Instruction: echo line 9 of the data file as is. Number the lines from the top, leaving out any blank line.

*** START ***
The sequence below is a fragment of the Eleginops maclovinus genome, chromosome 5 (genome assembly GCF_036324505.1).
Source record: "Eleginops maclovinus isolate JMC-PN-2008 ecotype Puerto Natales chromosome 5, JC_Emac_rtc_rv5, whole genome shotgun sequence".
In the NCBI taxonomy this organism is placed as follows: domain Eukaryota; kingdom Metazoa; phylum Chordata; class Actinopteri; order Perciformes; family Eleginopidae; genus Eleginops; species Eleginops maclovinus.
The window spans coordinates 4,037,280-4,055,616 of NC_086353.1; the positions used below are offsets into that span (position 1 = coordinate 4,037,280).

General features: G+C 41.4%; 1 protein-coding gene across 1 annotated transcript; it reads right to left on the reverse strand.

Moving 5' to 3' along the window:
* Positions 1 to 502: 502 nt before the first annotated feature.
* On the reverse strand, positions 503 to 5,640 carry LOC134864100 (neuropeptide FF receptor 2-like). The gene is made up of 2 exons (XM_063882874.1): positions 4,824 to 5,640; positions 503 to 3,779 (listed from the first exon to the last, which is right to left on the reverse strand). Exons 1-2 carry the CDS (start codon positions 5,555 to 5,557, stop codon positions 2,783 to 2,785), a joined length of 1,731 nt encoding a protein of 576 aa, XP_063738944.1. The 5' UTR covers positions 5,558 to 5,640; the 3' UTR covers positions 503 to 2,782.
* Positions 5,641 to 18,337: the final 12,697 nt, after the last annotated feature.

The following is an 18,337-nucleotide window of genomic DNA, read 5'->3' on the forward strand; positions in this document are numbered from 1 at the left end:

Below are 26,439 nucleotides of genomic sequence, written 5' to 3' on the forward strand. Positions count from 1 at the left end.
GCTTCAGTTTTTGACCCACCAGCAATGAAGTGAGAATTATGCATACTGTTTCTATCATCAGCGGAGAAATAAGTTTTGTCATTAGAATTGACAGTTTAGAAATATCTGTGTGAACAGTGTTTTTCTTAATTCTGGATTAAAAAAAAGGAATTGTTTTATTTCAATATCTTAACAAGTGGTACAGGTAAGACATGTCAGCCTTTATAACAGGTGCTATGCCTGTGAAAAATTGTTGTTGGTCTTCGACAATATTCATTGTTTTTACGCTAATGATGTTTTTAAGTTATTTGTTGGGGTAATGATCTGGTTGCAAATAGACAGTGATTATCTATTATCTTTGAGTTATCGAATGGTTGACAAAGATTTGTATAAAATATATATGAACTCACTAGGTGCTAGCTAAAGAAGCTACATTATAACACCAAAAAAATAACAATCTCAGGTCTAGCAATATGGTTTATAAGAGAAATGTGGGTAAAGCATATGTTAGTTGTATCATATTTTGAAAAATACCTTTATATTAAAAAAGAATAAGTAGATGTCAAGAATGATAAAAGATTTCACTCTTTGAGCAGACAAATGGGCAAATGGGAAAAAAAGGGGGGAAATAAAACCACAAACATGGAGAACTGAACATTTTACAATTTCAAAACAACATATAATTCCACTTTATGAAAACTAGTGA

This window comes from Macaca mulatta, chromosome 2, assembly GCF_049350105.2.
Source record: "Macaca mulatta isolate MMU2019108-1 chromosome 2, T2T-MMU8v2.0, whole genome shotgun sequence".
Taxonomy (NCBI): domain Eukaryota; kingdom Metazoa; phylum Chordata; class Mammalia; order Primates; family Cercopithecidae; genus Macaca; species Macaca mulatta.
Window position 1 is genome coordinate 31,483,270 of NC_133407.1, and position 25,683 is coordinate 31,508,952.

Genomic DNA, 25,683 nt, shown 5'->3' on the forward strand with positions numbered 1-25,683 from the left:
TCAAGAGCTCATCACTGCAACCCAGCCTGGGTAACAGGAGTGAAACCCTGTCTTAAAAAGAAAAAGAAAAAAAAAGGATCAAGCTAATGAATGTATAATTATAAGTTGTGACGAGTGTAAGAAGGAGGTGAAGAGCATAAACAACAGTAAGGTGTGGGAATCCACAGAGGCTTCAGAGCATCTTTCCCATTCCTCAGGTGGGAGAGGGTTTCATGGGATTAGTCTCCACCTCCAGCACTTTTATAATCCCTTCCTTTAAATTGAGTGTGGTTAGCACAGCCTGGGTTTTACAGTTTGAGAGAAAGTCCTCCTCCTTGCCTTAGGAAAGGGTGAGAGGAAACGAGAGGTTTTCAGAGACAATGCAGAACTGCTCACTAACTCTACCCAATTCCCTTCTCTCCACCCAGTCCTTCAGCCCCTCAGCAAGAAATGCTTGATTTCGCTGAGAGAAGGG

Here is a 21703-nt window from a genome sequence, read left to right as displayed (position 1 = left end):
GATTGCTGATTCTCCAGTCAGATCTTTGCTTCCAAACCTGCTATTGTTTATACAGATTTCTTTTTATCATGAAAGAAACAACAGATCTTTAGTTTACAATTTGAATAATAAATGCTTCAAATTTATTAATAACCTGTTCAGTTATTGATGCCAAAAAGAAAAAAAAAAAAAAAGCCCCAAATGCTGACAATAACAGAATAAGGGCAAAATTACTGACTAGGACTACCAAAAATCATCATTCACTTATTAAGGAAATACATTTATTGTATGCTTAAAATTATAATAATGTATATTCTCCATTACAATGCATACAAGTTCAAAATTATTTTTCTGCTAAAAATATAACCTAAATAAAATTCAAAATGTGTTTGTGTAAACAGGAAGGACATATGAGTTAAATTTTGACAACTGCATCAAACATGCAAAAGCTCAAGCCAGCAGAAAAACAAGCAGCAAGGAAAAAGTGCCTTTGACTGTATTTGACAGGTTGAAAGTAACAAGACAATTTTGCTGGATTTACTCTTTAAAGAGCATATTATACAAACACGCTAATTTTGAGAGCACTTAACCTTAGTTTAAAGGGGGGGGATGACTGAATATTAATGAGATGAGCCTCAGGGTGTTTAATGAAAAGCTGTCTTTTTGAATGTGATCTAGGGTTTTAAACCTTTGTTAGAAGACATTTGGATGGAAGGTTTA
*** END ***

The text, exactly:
* Positions 5,641 to 18,337: the final 12,697 nt, after the last annotated feature.